In most cases, SSH is the preferred remote text-mode access method; this protocol implements security at its core, and it’s become almost as widely available as Telnet. SSH is, though, a much more complex protocol, and its server program implementations reflect this fact. Configuring and running an SSH server is therefore a more complex task than configuring and running a Telnet server, although the default SSH server configurations for most Linux distributions require little work to get running.
If you want to use SSH, you must first decide which of several SSH server packages to use:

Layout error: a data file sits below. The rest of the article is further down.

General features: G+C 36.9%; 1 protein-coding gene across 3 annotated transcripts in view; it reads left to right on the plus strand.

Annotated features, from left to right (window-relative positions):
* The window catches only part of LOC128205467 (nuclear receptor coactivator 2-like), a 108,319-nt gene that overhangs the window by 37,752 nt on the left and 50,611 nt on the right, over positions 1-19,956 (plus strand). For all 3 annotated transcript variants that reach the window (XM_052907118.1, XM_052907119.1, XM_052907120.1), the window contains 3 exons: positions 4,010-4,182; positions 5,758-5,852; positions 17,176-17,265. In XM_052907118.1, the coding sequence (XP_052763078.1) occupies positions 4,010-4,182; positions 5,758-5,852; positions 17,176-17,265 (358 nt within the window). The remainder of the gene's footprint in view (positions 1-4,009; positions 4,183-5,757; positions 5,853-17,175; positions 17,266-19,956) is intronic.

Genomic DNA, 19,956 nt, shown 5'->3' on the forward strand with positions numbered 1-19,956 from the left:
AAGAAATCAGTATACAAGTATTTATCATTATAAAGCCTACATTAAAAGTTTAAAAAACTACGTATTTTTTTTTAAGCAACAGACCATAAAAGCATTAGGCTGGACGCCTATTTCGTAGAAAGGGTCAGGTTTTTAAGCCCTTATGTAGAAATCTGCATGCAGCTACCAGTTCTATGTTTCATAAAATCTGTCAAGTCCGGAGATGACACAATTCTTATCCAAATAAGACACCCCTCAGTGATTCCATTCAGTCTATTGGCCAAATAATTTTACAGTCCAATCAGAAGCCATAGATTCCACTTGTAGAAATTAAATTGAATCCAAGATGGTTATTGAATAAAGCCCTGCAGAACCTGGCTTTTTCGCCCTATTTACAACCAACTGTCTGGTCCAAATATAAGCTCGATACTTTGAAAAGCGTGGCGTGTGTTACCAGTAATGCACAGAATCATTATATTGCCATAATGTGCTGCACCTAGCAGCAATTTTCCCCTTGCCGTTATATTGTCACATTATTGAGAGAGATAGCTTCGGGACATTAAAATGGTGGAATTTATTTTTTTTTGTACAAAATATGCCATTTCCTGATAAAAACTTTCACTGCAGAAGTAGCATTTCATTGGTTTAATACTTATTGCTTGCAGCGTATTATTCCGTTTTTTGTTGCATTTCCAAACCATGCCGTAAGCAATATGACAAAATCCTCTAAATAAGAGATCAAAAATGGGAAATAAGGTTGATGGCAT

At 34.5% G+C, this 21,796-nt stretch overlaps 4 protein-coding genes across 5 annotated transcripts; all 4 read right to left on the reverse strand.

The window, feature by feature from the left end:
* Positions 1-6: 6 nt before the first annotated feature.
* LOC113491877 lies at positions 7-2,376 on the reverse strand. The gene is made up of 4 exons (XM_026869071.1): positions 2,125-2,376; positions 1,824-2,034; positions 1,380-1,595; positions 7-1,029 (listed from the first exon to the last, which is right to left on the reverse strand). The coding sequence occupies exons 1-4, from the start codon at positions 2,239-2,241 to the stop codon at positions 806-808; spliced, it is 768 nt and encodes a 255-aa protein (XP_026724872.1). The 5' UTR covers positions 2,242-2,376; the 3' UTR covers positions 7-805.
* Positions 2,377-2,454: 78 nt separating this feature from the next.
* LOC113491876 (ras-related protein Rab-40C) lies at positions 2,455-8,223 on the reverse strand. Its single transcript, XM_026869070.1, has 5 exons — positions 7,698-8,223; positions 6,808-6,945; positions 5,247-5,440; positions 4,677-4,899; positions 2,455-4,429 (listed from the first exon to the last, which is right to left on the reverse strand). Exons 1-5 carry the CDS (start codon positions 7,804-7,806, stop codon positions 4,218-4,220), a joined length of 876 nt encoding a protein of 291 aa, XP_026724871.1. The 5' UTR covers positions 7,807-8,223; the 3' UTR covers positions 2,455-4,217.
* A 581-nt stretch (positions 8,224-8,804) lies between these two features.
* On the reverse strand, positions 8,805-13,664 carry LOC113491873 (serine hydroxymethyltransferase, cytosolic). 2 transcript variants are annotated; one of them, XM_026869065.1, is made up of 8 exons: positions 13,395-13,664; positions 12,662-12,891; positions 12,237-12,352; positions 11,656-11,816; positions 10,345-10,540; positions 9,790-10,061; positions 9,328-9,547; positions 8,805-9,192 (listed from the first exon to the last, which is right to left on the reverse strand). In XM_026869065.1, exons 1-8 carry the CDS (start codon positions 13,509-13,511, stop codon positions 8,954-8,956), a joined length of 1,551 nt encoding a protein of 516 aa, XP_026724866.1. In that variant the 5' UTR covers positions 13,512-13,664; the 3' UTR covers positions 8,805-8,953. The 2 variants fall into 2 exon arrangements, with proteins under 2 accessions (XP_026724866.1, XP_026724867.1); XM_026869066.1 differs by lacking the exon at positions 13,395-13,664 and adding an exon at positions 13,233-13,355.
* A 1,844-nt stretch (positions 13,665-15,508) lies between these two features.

SSH was developed by a company called SSH Communications Security (http://www.ssh.com), which sells its commercial SSH server under the name SSH Tectia. (Versions prior to 4.0 used the name SSH alone.)
This may be the most popular SSH server in Linux. It was originally
developed in association with OpenBSD, but most Linux distributions
include it under the package name
something similar. Its official web site is http://www.openssh.org, and
it’s distributed under the BSD license.
This server, headquartered at http://www.fressh.org, is an independent SSH implementation that’s distributed under the BSD license.
For GPL fans, lsh is an SSH implementation under that license. You can learn more at http://www.lysator.liu.se/~nisse/lsh/.
Any of these servers should work well and interoperate with common SSH client programs, ...